I warmed up with a few quick gestures of a man who changed positions frequently. Then another man looked like he would stay in one position while he ate a large sandwich. I barely had time to finish as he wolfed it down faster than I expected. Either that, or I’m just slower than I used to be.

Rip Van Winkle missed a lot of practice in 14 months.

I know he looks similar, but he's a different guy.

Thursday, June 10, 2021

Teeny, Tiny Sketch Kits, Part 1

Made during my first year of sketching, this
watercolor kit in a TJ's mint tin served 
me for many years. It will probably always
be my smallest.
What is it about teeny, tiny sketch kits that I find so appealing?

When I first got started nearly a decade ago, I became fascinated by all the tiny watercolor sketch kits people were putting together. It seems to be a collective obsession of the urban sketching world. Of course, I made my share of them. My tiniest was a Trader Joe’s mint tin containing eight-to-16 colors, which went through a few evolutions. It served me well through my watercolor years.

Long after I had stopped using watercolors on location, I was still enamored with tiny kits. When I saw an adorable, handmade palette at the Amsterdam symposium two years ago, I grabbed one, even though I knew I had no current use for it.

This adorable palette was handmade by Charlie's Urban Sketch Factory.

My adoration of tiny kits has nothing to do with my annual minimalism challenge, which is about simplifying the number of implements and materials in my bag. The tiny kit intrigue has more to do with compactness than simplicity.

In fact, it’s not even about practicality: A tiny watercolor palette might be easier to carry, but is it easier to use than a full-size one? Not really. And yet I don’t seem to be alone in my fascination with size (or lack thereof).

The pencils in this Polychromos travel set
are 3/4 length. The tin design is a reproduction
of a 1908 tin.

Mini-sized versions of colored pencil sets are not as easy to make as their watercolor counterparts. Itsy-bitsy novelty pencils are available, of course, but if the barrels are the diameter of toothpicks, they are impractical to use. If the pencils are simply short with a standard diameter, however, there’s potential.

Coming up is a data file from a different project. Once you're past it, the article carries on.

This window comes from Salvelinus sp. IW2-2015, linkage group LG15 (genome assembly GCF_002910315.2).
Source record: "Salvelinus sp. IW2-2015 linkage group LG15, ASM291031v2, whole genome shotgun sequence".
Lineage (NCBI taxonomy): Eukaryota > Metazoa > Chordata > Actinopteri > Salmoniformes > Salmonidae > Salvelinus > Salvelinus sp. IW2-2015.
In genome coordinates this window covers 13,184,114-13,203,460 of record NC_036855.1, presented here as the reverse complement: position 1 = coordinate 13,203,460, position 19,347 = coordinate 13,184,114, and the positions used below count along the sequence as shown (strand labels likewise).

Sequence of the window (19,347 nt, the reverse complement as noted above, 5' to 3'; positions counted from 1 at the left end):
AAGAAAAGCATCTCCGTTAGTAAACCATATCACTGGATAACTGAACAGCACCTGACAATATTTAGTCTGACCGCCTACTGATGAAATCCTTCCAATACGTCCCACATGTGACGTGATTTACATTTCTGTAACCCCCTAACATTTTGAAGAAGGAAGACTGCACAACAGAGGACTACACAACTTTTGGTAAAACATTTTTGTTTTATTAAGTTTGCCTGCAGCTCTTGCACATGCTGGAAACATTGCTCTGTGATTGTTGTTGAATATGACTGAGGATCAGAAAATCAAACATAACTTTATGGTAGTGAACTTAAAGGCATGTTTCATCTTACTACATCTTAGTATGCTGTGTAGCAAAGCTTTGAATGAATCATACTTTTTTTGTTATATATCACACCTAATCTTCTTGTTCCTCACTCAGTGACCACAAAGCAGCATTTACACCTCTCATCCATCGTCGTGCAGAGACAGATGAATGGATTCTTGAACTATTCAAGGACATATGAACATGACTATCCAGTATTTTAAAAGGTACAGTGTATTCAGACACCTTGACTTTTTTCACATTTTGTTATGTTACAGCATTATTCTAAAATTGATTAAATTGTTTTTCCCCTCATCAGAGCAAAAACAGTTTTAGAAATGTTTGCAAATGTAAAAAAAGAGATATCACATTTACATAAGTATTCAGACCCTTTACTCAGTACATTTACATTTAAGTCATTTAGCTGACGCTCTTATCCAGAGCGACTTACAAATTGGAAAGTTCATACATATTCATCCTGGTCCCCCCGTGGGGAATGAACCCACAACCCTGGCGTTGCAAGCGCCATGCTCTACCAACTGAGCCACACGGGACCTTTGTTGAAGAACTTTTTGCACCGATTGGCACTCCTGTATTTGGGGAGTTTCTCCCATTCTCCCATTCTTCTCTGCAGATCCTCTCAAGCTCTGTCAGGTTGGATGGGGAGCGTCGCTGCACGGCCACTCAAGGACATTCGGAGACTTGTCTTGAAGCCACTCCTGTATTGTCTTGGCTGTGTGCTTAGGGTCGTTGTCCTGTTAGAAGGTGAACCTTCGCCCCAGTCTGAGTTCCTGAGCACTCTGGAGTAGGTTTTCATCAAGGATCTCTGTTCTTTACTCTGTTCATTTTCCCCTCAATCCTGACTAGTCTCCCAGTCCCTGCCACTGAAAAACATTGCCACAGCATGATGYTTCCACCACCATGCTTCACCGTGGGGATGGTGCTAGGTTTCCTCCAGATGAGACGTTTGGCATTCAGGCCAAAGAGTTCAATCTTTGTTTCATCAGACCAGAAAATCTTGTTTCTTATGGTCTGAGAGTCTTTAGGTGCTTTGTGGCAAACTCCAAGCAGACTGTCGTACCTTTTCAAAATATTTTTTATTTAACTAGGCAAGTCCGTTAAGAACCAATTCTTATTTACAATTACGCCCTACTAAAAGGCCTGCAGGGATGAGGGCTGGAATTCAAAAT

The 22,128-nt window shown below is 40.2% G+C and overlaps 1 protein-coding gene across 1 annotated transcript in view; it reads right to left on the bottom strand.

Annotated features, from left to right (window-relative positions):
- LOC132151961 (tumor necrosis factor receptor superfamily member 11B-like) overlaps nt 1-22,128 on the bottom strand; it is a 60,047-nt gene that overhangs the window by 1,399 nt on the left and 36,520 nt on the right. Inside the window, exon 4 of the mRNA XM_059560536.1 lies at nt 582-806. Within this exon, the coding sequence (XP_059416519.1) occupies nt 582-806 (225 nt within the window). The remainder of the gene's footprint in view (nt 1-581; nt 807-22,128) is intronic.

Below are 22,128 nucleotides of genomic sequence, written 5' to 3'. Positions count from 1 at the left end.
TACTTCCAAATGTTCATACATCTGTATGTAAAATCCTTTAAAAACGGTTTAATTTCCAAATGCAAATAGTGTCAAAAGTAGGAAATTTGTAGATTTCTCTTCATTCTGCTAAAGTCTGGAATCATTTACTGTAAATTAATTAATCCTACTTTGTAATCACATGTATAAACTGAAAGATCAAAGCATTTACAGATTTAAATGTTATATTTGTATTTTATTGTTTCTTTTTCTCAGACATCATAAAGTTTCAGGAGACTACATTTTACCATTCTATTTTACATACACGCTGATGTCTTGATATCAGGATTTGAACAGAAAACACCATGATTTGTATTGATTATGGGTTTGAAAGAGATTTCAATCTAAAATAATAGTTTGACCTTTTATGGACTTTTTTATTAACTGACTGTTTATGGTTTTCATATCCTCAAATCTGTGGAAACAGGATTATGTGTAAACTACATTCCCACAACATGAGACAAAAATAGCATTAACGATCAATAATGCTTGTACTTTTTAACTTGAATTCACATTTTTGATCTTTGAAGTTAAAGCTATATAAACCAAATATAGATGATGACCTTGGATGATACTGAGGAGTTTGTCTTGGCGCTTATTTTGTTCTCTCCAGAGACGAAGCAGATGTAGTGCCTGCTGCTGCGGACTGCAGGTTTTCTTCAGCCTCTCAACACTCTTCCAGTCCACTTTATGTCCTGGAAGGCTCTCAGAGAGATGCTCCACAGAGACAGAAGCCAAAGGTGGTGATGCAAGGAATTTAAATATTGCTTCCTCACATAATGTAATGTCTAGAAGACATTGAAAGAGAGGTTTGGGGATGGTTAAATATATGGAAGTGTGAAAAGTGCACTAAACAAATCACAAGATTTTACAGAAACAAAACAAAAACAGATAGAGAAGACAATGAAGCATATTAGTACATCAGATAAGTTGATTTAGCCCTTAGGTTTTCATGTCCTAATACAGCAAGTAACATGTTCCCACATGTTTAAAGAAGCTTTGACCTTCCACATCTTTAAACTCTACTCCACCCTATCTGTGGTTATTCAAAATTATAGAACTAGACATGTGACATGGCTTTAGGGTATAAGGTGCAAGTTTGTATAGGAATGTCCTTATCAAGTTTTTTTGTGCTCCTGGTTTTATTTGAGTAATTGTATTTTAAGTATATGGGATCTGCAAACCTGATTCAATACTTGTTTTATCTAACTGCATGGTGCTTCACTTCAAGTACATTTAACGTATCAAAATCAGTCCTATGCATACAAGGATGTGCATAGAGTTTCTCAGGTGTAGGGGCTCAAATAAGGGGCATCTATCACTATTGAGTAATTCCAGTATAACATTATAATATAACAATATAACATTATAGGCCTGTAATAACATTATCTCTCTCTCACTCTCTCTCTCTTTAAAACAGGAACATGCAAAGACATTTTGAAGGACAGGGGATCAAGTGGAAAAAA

The Uni Water Color Pencil kit rekindled my interest in building a mini kit.

Recently I showed the mini-size Mitsubishi Uni Water Color Pencil travel set in my review of its full-size big sister. But I know you won’t be surprised to hear that it’s not the only mini-size set I own. I also have a travel-size Faber-Castell Polychromos set (I got mine at CW Pencils, but I don’t see it there anymore), which has three-quarter-length pencils that come in a replica vintage tin; a vintage Mitsubishi Winnie-the-Pooh set; and a Tombow mini set.

It was the Uni Water Color set, which came with a tiny waterbrush, extender and sharpener that fit in the same box, that put me in the tiny sketch kit frame of mind again. While the pencils in that set are good, wouldn’t it be ideal to build a tiny kit containing my favorite Caran d’Ache Museum Aquarelle pencils? I have plenty of now-stubby-length Museum Aquarelles to make the kit!

Naturally, my first thought was to swap out the Uni pencils for Museum Aquarelles in that nicely designed, compact box. Unfortunately, my favorite pencils are just a smidge too fat to fit! (Sharpeners, extenders and now compact boxes: These darn Caran d’Ache pencils are almost more trouble than they’re worth! Almost.) Besides, that would be too easy, wouldn’t it?

Stay tuned for Part 2. 

Vintage Winnie-the-Pooh set

Tombow mini colored pencil set

Wednesday, June 9, 2021



6/6/21 Through my studio window

This week we are studying scale, pattern, value and texture of plants in my Drawing Nature with Colored Pencils class. Once again, I am thrilled that we are drawing from life instead of photos, and this week’s lessons are particularly applicable to urban sketching. Unfortunately, we are having an inconvenient streak of typical June-uary weather lately – cold, windy and sometimes wet. Wishing I could go outdoors to work on assignments, I was in my studio doing some color value studies (a regular part of our weekly homework; see below) when I glanced through my rain-streaked window: Our neighbor’s crooked hedge, bush and trees were right there, conveniently waiting to be turned into homework!

“Analyze the simple, overall shapes and patterns – not details. Analyze the simple shapes of light and dark. If you can’t see it when you squint, don’t draw it!” These were the main messages of Kathleen Moore’s lesson.

It wasn’t as easy as it would be on a sunny day, but I squinted hard to see the fringe of light on top of the hedge. In her lesson demo, she emphasized pushing the darker values hard against the lighter values to bring them forward. We are also studying the varying textures we see in nature, and the cedar tree behind the hedge offered a good example (and provided the dark value behind the light). The subtle variations in greens differentiate between the hedge and the bush.

The utility pole wasn’t necessary in terms of the homework assignment, but I am, after all, an urban sketcher.

Each week we are to choose one base color and change it in value, intensity and hue in graduated steps.

Tuesday, June 8, 2021




One evening we were dining al fresco on our back deck. The light on our neighbor’s patio umbrella caught my eye, and I caught it with my Field Notes. A minute later, the light was gone.